💔 The “More Is Better” American culture

💔 The rise of an automobile-based way of life

💔 The introduction of radio and television

💔 The increasing participation of women in the work force

💔 The IT revolution

These elements – taken together – virtually defined American society in the 20th century (Chou et al. 2008, Cutler et al. 2003, Hamermesh 2010, Lakdawalla and Philipson 2009, Offer 2006, Philipson and Posner 2003, Popkin, 2004).

Noteworthy in this regard is that the timing of the first accelerating phase after World War I among whites coincided with the spread of radios and automobiles, while the timing of the second accelerating phase of the 1950s cohorts among both blacks and whites coincided perfectly with the spread of television viewing and the spread of fast food consumption.


The human body needs all three types of carbs—sugar, starch, and fiber—to function well, according to the U.S. National Library of Medicine because they all get used by our bodies in different ways. (A quick note if you’re wondering, “Well, what about the keto diet?” Keto is indeed based on the fact that your body has a plan B when your carb intake is extremely low: ketosis, a process of converting fat into energy. But there are concerns about these kinds of diets, including the fact that you’re missing out on all the nutrients in carb-containing foods and the lack of data about the safety of fueling your body via ketosis long term.)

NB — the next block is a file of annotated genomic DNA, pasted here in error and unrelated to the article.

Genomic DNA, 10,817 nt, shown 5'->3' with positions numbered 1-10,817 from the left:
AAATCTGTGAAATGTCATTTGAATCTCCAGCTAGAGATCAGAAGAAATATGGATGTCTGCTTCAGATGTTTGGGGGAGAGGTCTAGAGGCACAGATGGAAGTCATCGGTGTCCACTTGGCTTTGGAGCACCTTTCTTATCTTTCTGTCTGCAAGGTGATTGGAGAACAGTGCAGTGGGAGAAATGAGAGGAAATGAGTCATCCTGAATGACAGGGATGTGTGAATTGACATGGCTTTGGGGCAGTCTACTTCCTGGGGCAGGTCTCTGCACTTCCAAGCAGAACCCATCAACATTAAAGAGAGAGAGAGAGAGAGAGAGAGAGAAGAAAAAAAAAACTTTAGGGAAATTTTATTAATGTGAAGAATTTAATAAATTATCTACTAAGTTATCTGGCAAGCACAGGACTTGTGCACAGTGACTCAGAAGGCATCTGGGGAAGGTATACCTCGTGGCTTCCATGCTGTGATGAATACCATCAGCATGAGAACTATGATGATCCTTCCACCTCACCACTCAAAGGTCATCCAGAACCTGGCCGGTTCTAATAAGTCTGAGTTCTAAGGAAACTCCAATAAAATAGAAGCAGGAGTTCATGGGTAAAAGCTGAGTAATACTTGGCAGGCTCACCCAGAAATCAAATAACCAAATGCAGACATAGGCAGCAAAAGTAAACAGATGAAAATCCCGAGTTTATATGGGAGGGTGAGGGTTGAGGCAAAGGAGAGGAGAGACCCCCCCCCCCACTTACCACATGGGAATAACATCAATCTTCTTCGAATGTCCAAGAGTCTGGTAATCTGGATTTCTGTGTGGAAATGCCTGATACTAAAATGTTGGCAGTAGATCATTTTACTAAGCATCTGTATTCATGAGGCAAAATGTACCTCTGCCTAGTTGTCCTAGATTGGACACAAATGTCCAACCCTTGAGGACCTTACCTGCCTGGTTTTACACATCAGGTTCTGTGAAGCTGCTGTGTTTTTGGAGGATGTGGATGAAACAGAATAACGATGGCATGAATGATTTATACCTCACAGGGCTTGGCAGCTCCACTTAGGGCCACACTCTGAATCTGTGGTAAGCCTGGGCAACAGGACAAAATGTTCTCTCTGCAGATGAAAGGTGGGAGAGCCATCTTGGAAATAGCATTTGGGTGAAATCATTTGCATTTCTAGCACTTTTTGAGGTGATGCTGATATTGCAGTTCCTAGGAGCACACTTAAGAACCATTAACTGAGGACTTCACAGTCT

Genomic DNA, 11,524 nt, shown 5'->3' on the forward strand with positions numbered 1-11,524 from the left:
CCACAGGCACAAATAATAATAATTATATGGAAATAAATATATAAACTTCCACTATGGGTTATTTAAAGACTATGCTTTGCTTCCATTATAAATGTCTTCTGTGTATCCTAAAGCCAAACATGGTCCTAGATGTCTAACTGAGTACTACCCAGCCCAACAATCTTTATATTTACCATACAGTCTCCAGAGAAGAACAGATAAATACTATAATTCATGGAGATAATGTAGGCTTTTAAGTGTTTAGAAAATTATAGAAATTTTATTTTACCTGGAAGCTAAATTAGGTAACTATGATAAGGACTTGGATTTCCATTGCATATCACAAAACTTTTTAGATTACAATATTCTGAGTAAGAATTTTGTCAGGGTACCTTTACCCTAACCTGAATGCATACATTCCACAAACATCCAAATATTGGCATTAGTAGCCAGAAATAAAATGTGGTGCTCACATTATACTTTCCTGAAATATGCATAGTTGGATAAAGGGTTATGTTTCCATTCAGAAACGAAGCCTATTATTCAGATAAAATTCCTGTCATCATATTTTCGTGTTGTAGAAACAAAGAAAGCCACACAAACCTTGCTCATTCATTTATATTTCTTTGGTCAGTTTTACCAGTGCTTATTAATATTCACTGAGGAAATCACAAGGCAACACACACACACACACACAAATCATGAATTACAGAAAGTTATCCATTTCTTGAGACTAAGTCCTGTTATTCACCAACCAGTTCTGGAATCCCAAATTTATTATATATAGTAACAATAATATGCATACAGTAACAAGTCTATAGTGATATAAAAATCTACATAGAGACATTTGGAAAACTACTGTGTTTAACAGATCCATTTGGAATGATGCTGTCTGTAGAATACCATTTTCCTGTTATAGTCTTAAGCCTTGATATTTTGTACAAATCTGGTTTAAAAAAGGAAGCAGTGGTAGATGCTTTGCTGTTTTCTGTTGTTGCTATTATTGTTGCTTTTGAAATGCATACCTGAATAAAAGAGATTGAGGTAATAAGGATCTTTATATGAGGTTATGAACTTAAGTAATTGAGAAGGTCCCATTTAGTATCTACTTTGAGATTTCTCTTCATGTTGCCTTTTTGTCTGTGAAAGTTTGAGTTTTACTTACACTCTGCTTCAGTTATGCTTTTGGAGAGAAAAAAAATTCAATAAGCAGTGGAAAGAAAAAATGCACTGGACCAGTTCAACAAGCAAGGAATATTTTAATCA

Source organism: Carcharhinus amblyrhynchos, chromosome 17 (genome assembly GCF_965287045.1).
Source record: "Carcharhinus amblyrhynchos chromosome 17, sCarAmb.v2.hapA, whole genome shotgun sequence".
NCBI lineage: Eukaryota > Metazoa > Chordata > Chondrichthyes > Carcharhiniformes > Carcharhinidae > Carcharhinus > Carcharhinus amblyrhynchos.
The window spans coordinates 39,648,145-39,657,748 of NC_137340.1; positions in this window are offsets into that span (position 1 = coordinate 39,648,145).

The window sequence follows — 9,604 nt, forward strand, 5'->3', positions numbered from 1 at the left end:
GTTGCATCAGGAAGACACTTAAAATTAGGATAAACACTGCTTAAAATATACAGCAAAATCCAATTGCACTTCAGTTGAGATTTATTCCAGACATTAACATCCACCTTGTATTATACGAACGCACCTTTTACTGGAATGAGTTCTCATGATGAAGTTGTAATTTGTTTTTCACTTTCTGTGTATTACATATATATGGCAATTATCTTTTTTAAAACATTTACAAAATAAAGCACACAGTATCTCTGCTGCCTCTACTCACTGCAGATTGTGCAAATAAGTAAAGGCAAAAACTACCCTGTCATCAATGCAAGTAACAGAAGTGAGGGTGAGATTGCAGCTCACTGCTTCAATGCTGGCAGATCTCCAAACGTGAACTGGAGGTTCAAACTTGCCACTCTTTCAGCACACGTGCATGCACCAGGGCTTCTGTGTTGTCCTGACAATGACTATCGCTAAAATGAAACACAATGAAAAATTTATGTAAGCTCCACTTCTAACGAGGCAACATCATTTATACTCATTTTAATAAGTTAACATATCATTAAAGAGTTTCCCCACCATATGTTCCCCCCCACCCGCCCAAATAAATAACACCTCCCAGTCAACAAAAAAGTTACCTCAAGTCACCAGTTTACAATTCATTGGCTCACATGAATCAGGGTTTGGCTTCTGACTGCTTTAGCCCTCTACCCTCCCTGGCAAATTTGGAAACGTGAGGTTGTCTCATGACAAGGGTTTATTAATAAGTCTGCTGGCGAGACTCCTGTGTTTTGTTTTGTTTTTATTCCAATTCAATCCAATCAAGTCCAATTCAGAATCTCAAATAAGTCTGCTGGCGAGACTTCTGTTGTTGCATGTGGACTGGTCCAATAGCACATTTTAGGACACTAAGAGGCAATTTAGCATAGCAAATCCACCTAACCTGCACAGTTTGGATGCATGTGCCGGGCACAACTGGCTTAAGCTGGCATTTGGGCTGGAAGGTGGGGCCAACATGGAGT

Now, broadly speaking, sugars and starches get broken down for energy usage and storage in our cells, tissues, and organs, per the U.S. National Library of Medicine. But fiber is the odd carb out: It actually passes through the body mostly undigested, but helps regulate things like digestion, blood sugar, and cholesterol.

The body is a little like a fancy car that only takes diesel gas, though. Its preferred form of fuel is a type of monosaccharide, or single sugar, called glucose. “Glucose is like our body’s currency for energy,” says Whitney Linsenmeyer, Ph.D., R.D., nutrition and dietetics instructor in the Doisy College of Health Sciences at Saint Louis University and spokesperson for the Academy of Nutrition and Dietetics.

Luckily, we don’t have to sit around guzzling glucose all day because the body is able to break down all the carbs we eat (save fiber) into glucose during the process of digestion and metabolism. It breaks carbs down into smaller and smaller pieces, with increasingly specialized steps along the way, until all that’s left is that readily usable form of energy, glucose, Linsenmeyer explains.


While all carbs follow the same track from our mouth to their final destination (cells throughout the body), the steps and length of time it takes them to get there depends on the structure of the molecules you’re starting with.